Vinayak Narahari “Vinoba” Bhave born on 11 September 1895 was an Indian advocate of nonviolence and human rights. Often called Acharya, he is best known for the Bhoodan Movement. He is considered as a National Teacher of India and the spiritual successor of Mohandas Gandhi. He was the first person to be selected as a Satyagraha.
Born Vinayak Narahari Bhave, at Gagode in Kolaba district, Maharashtra on 11 September, 1895, he was the eldest son of Narahari Shambhu Rao and Rukmini Devi. He had four other siblings, three brothers and one sister. His mother Rukmini Devi was a very religious person and instilled in Vinoba a deep sense of spiritualism. As a student Vinoba was quite fond of mathematics. He also developed a spiritual conscience quite early having studied the Bhagavad Gita under the tutelage of his grandfather.
Although a good student, traditional education never really appealed to Vinoba. He considered renouncing social life and head out to the Himalayas. On other days, he considered joining the Indian independence struggle. He started travelling the length of the country, learning regional languages along with knowledge of scriptures and Sanskrit. He ended up in the holy city of Banaras, where he came across a piece on Mahatma Gandhi, specifically about a speech he gave at the Banaras Hindu University. The course of his life was altered after he read it. He burned his entire school and college certificate on his way to Mumbai in 1916, to appear for the intermediate examination. He started corresponding with Gandhi, who being impressed with the 20-year-old Vinoba invited him to Kochrab Ashram in Ahmedabad. Vinoba met Gandhi on June 7, 1916 and took resident at the Ashram. He dutifully participated in all the activities at the ashram, leading an austere and sparse life. He eventually dedicated his life towards various programs designed by Gandhi like the Khadi Andolan, teaching, etc. The name Vinoba (a traditional Marathi epithet signifying great respect) was conferred upon him by Mama Phadke, another member of the Ashram.
Role in Freedom Struggle
Under the influence of Mahatma Gandhi, Vinoba also got involved in the Indian freedom struggle. He took part in programs of non-cooperation and especially the call for use of Swadeshi goods instead of foreign imports. He took up the spinning wheel churning out Khadi and urged others to do so, resulting in mass production of the fabric.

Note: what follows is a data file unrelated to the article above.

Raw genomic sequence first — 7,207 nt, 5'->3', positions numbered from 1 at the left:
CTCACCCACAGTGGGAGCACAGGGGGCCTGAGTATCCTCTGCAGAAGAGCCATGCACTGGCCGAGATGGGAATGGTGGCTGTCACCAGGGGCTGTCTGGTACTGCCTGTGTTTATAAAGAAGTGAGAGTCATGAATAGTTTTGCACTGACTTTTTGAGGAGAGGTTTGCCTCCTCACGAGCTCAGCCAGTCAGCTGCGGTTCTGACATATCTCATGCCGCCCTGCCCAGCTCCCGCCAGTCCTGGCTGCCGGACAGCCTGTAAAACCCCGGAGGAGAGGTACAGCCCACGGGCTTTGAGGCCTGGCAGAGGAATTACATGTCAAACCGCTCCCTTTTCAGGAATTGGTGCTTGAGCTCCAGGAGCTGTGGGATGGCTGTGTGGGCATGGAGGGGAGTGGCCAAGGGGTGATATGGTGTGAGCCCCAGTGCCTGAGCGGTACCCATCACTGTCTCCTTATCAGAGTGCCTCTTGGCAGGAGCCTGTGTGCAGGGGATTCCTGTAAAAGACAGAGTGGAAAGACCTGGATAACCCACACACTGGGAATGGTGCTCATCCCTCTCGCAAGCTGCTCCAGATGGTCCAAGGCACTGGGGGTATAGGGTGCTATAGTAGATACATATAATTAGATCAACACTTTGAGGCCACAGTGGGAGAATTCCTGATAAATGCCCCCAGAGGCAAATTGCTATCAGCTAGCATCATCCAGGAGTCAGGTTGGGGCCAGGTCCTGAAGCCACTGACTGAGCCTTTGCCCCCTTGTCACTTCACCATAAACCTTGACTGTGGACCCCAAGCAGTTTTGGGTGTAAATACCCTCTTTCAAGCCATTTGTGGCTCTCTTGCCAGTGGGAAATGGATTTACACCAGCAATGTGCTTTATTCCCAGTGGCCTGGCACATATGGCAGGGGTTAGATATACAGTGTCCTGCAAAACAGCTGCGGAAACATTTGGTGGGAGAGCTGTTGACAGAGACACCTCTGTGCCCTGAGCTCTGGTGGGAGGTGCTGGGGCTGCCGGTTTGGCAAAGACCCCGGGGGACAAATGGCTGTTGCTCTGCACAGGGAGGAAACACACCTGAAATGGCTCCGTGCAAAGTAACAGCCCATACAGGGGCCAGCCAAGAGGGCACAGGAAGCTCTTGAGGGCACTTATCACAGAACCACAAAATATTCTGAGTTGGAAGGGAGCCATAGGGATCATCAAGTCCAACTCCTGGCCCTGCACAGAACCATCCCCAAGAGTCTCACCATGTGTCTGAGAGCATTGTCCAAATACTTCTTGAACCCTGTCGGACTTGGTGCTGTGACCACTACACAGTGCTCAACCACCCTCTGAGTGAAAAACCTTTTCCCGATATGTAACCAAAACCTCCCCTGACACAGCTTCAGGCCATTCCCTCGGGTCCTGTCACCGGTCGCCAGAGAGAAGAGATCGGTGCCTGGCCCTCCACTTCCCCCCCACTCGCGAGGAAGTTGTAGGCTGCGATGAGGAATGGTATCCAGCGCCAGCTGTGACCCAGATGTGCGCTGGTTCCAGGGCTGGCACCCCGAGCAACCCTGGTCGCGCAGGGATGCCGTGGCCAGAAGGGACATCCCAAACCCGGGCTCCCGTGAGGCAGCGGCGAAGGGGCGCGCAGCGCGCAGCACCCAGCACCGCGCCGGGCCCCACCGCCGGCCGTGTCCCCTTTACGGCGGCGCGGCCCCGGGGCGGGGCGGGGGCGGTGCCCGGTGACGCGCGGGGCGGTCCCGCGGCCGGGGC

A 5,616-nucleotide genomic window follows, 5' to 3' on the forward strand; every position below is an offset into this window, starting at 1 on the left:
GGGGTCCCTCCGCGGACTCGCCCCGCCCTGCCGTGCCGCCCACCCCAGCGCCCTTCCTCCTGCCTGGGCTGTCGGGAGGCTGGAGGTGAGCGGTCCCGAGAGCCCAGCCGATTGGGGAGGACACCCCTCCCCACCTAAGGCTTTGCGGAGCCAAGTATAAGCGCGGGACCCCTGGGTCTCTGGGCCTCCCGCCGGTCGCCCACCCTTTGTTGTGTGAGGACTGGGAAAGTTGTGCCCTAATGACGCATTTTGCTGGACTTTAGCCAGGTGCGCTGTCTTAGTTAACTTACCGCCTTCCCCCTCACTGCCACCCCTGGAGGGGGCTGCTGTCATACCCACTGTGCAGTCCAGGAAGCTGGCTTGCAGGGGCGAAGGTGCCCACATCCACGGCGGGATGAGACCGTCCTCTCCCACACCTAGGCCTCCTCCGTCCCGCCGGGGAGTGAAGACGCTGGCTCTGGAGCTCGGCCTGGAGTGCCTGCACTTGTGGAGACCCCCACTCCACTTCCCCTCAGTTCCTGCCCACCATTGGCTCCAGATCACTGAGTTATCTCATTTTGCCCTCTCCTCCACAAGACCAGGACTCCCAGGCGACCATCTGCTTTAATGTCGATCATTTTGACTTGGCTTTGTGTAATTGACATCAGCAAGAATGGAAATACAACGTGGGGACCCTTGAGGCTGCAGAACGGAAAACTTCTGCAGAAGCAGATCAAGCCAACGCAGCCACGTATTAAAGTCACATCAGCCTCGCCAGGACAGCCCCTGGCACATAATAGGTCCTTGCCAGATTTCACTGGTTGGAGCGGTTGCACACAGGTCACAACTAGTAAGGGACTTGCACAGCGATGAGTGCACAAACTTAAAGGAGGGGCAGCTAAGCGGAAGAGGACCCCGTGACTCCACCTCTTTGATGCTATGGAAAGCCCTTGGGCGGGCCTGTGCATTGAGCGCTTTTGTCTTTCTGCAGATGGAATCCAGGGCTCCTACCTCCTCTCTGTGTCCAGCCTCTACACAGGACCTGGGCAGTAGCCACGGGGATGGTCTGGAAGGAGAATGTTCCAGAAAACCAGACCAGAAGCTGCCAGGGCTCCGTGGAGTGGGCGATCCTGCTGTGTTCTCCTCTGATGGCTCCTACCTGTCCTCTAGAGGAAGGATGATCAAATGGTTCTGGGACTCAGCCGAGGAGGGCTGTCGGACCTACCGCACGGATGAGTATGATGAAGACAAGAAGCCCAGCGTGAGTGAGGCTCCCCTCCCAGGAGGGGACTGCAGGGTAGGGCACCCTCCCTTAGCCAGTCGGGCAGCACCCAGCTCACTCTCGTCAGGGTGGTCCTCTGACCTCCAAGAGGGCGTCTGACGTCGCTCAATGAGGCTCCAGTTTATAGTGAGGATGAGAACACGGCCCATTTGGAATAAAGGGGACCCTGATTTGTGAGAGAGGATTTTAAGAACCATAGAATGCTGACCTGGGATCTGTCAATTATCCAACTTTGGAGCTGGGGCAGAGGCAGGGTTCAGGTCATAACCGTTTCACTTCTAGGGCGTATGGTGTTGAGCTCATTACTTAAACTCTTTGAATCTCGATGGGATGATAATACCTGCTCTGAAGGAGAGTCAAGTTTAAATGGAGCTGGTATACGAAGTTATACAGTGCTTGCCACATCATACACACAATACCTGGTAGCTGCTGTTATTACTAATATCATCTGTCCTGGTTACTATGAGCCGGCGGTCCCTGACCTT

In 1932, accusing Vinoba Bhave of conspiring against the British rule, the government sent him to jail for six months to Dhulia. There, he explained the fellow prisoners the different subjects of ‘Bhagwad Gita’, in Marathi. All the lectures given by him on Gita in Dhulia jail were collected and later published as a book.
Till 1940, Vinoba Bhave was known only to the people around him. Mahatma Gandhi, on 5 October, 1940, introduced Bhave to the nation by issuing a statement. He was also chosen as the first Individual Satyagrahi (an Individual standing up for Truth instead of a collective action) by Gandhi himself.
In 1951, Vinoba Bhave started his peace-trek on foot through the violence-torn region of Telangana. On April 18, 1951, the Harijans of the Pochampalli village requested him to provide them with around 80 acres of land to make a living. Vinoba asked the landlords of the village to come forward and save the Harijans. To everybody’s surprise, a landlord got up and offered the required land. This incident added a new chapter in the history of sacrifices and non-violence. It was the beginning of the Bhoodan (Gift of the Land) movement. The movement continued for thirteen years and Vinoba toured the length and breadth of the country, a total distance of 58741 Km. He was successful in collecting around 4.4 million acres of land, of which around 1.3 million was distributed among poor landless farmers. The movement attracted admiration from all over the world and was commended for being the only experiment of his kind to incite voluntary social justice.
Vinoba was greatly influenced by the Bhagvad Gita and his thoughts and efforts were based upon the doctrines of the Holy Book. He set up a number of Ashrams to promote a simple way of life, devoid of luxuries that took away one’s focus from the Divine. He established the Brahma Vidya Mandir in 1959, a small community for women, aiming at self-sufficiency on the lines of Mahatma Gandhi’s teachings. He took a strong stand on cow slaughter and declared to go on fast until it was banned in India.
Vinoba spent the later part of his life at his Brahma Vidya Mandir ashram in Paunar in Wardha district of Maharashtra. He died on 15 November 1982 after refusing food and medicine for a few days by accepting “Samadhi Maran” / “Santhara” as described in Jainism.